I was sixteen when my mom decided to put me and my sisters on a “diet.” She had struggled with her weight when she was a teenager, and wanted to spare her girls. None of us were overweight – but we weren’t “thin” by America’s standards. Mom went by a Weight Watchers diet guide. Years later we would realize it was a diet for women aged 60+, and not growing, thriving teenagers.
I am a perfectionist and a rule follower so I was determined to be successful at this weight loss thing. Up to that point, I had not really cared how I looked. As the weight slowly started to drop off, I became more preoccupied with how much I ate, and how much I exercised. And I learned how to go hungry. I would lie in bed during the night, unable to sleep because I was so hungry. I learned to eat the cores of my apples and pears, just get a few more bites. I even ate cantaloupe peels one time.
I managed to keep the weight off through high school. Then my college years began. I moved into a dormitory, which was quite the culture shock for this sheltered Christian girl. I was scared, and felt out of control — so I controlled the one area of my life I knew I could — food and exercise. I ran every day, rain or shine. Miles around the stadium, finishing with wind sprints. When stress fractures finally stopped the running, I swam, every day. And I counted calories. I was probably eating 300 calories a day.
I had to move home at the end of my freshman year. I weighed 88 lbs. I was miserable at school so the worst part was not moving home. It was facing the disapproval and anger of my parents. They couldn’t understand why I wouldn’t eat, or stop exercising. And I couldn’t tell them, because I didn’t know.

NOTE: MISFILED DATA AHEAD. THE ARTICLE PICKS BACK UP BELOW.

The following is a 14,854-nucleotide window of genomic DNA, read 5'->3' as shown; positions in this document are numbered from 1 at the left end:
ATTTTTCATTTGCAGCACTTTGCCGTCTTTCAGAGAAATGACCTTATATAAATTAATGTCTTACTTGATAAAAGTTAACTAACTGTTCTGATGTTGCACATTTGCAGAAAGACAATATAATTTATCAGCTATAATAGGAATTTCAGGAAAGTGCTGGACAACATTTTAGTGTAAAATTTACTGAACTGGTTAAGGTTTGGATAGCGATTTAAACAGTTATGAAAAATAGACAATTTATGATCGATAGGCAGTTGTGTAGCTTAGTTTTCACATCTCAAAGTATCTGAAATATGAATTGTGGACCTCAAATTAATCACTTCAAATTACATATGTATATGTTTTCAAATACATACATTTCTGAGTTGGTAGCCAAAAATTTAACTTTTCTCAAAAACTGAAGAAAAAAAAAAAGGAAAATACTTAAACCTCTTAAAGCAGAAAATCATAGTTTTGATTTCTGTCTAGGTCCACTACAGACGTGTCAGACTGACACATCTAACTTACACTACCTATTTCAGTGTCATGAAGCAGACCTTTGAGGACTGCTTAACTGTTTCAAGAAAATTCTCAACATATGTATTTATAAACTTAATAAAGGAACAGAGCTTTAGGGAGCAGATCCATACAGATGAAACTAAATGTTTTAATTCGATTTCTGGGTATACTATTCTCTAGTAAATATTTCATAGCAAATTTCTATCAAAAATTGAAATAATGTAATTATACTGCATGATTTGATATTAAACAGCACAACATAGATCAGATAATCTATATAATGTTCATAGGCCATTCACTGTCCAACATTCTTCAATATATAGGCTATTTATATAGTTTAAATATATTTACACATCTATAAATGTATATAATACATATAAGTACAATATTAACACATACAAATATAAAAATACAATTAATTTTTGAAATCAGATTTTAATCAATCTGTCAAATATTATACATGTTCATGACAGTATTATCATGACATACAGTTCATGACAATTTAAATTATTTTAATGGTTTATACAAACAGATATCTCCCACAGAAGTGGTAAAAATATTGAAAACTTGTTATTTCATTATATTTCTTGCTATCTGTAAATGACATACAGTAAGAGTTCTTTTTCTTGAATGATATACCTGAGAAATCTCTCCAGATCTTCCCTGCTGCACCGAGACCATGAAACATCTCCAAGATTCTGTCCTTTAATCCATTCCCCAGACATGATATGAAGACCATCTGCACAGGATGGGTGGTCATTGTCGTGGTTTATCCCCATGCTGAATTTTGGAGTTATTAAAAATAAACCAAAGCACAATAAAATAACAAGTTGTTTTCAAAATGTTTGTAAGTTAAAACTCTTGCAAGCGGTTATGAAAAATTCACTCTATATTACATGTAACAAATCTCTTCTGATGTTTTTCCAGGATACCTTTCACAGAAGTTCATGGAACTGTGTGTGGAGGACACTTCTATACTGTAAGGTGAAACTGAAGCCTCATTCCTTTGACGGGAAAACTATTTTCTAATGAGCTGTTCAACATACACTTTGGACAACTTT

I started several long years of therapy, and battling my mind. I knew God called me to treat my body as a temple of the Holy Spirit, and I knew my focus on my appearance wasn’t honoring to Him. However, knowing those things did not change my irrational fear of gaining weight. I learned eating disorders are addictions, and addictions take on a life of their own.
In my late 20s, I finally decided I’d had enough of going hungry. Allowing my body to gain weight was extremely hard. I hated how I looked, and loathed the weight. I was eating the proper amount but I still had an anorexic’s mindset: I was disgusted with my body and fixated on my appearance. I still believed thinness meant happiness.
I had always been an exercise addict, mostly to control the weight. I didn’t know if I liked exercise. Then I discovered the sports of cycling and triathlon. For the first time, I was around people who looked at food as fuel. Looking back, I can see how God used fellow athletes, my coach, and my sports nutritionist to slowly free me from the grips of the eating disorder. I came to appreciate what my body could do and to value food as fuel for training.
Freedom from an addiction is often a long, hard process. At least, it was for me. It makes me sad to think back over the decade I spent struggling to make it through each day. At the same time, I am grateful for my Savior’s intervention in my life, and that He never gave up on me, even when I was angry at Him for not taking away the eating disorder. If I could change things I would – but I also know that God has promised to work all things together for good. I am looking forward to seeing how He uses that period in my life for His glory.
*Note: The name is a pseudonym.